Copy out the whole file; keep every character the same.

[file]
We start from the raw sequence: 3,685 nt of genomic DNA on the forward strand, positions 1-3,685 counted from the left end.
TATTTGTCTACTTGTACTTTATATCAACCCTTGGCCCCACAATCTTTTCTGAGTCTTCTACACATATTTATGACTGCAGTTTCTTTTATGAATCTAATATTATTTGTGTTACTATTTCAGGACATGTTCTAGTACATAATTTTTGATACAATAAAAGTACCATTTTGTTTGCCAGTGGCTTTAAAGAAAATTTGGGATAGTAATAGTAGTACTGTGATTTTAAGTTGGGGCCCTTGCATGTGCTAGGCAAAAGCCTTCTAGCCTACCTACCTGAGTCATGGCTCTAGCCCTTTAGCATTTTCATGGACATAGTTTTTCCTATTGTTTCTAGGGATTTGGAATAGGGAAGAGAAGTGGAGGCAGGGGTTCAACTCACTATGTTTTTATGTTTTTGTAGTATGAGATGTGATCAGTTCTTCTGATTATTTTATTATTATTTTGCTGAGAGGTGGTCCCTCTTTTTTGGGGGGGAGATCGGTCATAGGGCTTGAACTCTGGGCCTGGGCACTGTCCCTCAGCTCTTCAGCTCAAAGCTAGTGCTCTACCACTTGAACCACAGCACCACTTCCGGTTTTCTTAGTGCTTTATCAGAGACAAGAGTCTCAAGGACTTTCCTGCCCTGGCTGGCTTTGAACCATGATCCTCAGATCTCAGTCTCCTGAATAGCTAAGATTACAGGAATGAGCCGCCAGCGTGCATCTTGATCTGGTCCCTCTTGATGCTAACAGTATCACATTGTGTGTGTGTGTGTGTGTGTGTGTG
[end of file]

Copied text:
We start from the raw sequence: 3,685 nt of genomic DNA on the forward strand, positions 1-3,685 counted from the left end.
TATTTGTCTACTTGTACTTTATATCAACCCTTGGCCCCACAATCTTTTCTGAGTCTTCTACACATATTTATGACTGCAGTTTCTTTTATGAATCTAATATTATTTGTGTTACTATTTCAGGACATGTTCTAGTACATAATTTTTGATACAATAAAAGTACCATTTTGTTTGCCAGTGGCTTTAAAGAAAATTTGGGATAGTAATAGTAGTACTGTGATTTTAAGTTGGGGCCCTTGCATGTGCTAGGCAAAAGCCTTCTAGCCTACCTACCTGAGTCATGGCTCTAGCCCTTTAGCATTTTCATGGACATAGTTTTTCCTATTGTTTCTAGGGATTTGGAATAGGGAAGAGAAGTGGAGGCAGGGGTTCAACTCACTATGTTTTTATGTTTTTGTAGTATGAGATGTGATCAGTTCTTCTGATTATTTTATTATTATTTTGCTGAGAGGTGGTCCCTCTTTTTTGGGGGGGAGATCGGTCATAGGGCTTGAACTCTGGGCCTGGGCACTGTCCCTCAGCTCTTCAGCTCAAAGCTAGTGCTCTACCACTTGAACCACAGCACCACTTCCGGTTTTCTTAGTGCTTTATCAGAGACAAGAGTCTCAAGGACTTTCCTGCCCTGGCTGGCTTTGAACCATGATCCTCAGATCTCAGTCTCCTGAATAGCTAAGATTACAGGAATGAGCCGCCAGCGTGCATCTTGATCTGGTCCCTCTTGATGCTAACAGTATCACATTGTGTGTGTGTGTGTGTGTGTGTGTG